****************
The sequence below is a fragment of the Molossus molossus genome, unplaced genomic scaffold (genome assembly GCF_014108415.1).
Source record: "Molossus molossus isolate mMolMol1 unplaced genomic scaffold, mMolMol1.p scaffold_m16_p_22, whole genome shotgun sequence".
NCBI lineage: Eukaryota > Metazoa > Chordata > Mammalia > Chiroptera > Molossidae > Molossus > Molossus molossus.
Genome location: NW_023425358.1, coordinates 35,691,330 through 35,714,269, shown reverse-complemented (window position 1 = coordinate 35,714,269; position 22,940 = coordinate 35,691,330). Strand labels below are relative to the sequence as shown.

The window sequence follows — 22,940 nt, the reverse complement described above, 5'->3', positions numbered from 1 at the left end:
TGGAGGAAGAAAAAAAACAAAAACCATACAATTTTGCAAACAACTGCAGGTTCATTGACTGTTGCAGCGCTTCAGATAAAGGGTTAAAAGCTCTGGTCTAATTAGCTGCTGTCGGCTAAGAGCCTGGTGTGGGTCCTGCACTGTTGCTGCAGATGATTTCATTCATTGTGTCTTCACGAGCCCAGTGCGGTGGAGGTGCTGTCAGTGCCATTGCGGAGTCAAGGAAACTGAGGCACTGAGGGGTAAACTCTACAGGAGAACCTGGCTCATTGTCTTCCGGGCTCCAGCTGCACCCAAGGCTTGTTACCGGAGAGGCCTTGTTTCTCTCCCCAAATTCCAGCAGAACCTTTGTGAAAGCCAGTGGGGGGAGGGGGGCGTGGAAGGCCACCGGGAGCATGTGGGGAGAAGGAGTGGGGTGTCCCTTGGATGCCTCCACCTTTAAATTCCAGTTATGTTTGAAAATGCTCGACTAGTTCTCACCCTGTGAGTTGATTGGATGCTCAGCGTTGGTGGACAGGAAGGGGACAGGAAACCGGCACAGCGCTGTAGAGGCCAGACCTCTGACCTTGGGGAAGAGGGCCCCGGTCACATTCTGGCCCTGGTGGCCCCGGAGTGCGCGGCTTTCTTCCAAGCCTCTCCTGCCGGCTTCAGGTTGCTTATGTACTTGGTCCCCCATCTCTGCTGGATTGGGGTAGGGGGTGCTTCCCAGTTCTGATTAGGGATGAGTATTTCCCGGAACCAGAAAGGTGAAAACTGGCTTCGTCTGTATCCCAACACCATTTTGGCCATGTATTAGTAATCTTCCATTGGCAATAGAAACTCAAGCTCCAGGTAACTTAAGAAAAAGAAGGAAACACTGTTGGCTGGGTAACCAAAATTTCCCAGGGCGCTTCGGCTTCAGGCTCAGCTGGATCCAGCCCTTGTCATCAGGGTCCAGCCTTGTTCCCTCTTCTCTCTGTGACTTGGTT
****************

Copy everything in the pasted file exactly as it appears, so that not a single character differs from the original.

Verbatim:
The sequence below is a fragment of the Molossus molossus genome, unplaced genomic scaffold (genome assembly GCF_014108415.1).
Source record: "Molossus molossus isolate mMolMol1 unplaced genomic scaffold, mMolMol1.p scaffold_m16_p_22, whole genome shotgun sequence".
NCBI lineage: Eukaryota > Metazoa > Chordata > Mammalia > Chiroptera > Molossidae > Molossus > Molossus molossus.
Genome location: NW_023425358.1, coordinates 35,691,330 through 35,714,269, shown reverse-complemented (window position 1 = coordinate 35,714,269; position 22,940 = coordinate 35,691,330). Strand labels below are relative to the sequence as shown.

The window sequence follows — 22,940 nt, the reverse complement described above, 5'->3', positions numbered from 1 at the left end:
TGGAGGAAGAAAAAAAACAAAAACCATACAATTTTGCAAACAACTGCAGGTTCATTGACTGTTGCAGCGCTTCAGATAAAGGGTTAAAAGCTCTGGTCTAATTAGCTGCTGTCGGCTAAGAGCCTGGTGTGGGTCCTGCACTGTTGCTGCAGATGATTTCATTCATTGTGTCTTCACGAGCCCAGTGCGGTGGAGGTGCTGTCAGTGCCATTGCGGAGTCAAGGAAACTGAGGCACTGAGGGGTAAACTCTACAGGAGAACCTGGCTCATTGTCTTCCGGGCTCCAGCTGCACCCAAGGCTTGTTACCGGAGAGGCCTTGTTTCTCTCCCCAAATTCCAGCAGAACCTTTGTGAAAGCCAGTGGGGGGAGGGGGGCGTGGAAGGCCACCGGGAGCATGTGGGGAGAAGGAGTGGGGTGTCCCTTGGATGCCTCCACCTTTAAATTCCAGTTATGTTTGAAAATGCTCGACTAGTTCTCACCCTGTGAGTTGATTGGATGCTCAGCGTTGGTGGACAGGAAGGGGACAGGAAACCGGCACAGCGCTGTAGAGGCCAGACCTCTGACCTTGGGGAAGAGGGCCCCGGTCACATTCTGGCCCTGGTGGCCCCGGAGTGCGCGGCTTTCTTCCAAGCCTCTCCTGCCGGCTTCAGGTTGCTTATGTACTTGGTCCCCCATCTCTGCTGGATTGGGGTAGGGGGTGCTTCCCAGTTCTGATTAGGGATGAGTATTTCCCGGAACCAGAAAGGTGAAAACTGGCTTCGTCTGTATCCCAACACCATTTTGGCCATGTATTAGTAATCTTCCATTGGCAATAGAAACTCAAGCTCCAGGTAACTTAAGAAAAAGAAGGAAACACTGTTGGCTGGGTAACCAAAATTTCCCAGGGCGCTTCGGCTTCAGGCTCAGCTGGATCCAGCCCTTGTCATCAGGGTCCAGCCTTGTTCCCTCTTCTCTCTGTGACTTGGTT